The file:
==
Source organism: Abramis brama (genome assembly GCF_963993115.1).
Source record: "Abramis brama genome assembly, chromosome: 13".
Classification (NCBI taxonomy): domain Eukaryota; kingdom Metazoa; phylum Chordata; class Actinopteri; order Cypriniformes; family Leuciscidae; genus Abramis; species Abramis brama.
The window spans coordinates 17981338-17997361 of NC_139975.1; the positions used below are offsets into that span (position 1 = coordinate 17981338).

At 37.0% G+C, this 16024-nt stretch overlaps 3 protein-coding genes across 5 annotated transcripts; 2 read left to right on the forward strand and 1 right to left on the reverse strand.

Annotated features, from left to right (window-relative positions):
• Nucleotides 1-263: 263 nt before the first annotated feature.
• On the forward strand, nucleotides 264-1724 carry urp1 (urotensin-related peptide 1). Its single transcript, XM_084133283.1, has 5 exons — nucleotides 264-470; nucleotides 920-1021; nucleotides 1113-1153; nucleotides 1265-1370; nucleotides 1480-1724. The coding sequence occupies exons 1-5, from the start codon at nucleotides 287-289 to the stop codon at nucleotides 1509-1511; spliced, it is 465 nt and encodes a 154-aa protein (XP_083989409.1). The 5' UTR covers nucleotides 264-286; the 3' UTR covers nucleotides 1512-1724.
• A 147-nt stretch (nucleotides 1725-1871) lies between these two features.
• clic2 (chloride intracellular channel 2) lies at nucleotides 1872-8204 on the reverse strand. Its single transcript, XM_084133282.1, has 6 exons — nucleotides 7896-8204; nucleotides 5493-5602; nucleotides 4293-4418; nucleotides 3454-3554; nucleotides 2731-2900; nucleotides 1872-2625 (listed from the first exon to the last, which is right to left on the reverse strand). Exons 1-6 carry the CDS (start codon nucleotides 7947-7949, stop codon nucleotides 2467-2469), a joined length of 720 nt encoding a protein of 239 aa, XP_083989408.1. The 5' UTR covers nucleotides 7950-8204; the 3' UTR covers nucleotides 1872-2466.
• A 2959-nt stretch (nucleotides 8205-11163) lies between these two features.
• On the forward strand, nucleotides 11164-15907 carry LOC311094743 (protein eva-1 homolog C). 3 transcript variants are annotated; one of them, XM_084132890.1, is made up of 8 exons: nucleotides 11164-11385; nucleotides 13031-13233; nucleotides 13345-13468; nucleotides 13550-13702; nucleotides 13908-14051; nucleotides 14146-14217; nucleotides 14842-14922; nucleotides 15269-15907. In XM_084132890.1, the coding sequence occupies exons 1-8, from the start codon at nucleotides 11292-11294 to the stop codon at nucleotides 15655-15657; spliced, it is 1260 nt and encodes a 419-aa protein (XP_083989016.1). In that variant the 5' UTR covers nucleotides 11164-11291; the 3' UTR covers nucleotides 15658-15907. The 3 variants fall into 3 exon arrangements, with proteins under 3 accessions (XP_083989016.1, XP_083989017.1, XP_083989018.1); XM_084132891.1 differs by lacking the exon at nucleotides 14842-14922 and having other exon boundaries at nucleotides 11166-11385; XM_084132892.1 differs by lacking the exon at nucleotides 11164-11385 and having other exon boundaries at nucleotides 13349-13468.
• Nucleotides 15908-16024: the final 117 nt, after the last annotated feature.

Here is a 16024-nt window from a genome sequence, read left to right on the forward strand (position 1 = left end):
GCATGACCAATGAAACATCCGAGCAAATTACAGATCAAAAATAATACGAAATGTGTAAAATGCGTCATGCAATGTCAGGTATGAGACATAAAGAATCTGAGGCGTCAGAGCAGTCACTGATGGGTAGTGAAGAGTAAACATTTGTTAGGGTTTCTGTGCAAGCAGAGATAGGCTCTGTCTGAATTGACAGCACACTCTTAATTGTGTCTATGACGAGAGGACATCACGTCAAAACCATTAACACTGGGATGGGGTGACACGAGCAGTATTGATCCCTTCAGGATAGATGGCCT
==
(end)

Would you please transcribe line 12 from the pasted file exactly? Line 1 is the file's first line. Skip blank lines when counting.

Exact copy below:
• On the forward strand, nucleotides 11164-15907 carry LOC311094743 (protein eva-1 homolog C). 3 transcript variants are annotated; one of them, XM_084132890.1, is made up of 8 exons: nucleotides 11164-11385; nucleotides 13031-13233; nucleotides 13345-13468; nucleotides 13550-13702; nucleotides 13908-14051; nucleotides 14146-14217; nucleotides 14842-14922; nucleotides 15269-15907. In XM_084132890.1, the coding sequence occupies exons 1-8, from the start codon at nucleotides 11292-11294 to the stop codon at nucleotides 15655-15657; spliced, it is 1260 nt and encodes a 419-aa protein (XP_083989016.1). In that variant the 5' UTR covers nucleotides 11164-11291; the 3' UTR covers nucleotides 15658-15907. The 3 variants fall into 3 exon arrangements, with proteins under 3 accessions (XP_083989016.1, XP_083989017.1, XP_083989018.1); XM_084132891.1 differs by lacking the exon at nucleotides 14842-14922 and having other exon boundaries at nucleotides 11166-11385; XM_084132892.1 differs by lacking the exon at nucleotides 11164-11385 and having other exon boundaries at nucleotides 13349-13468.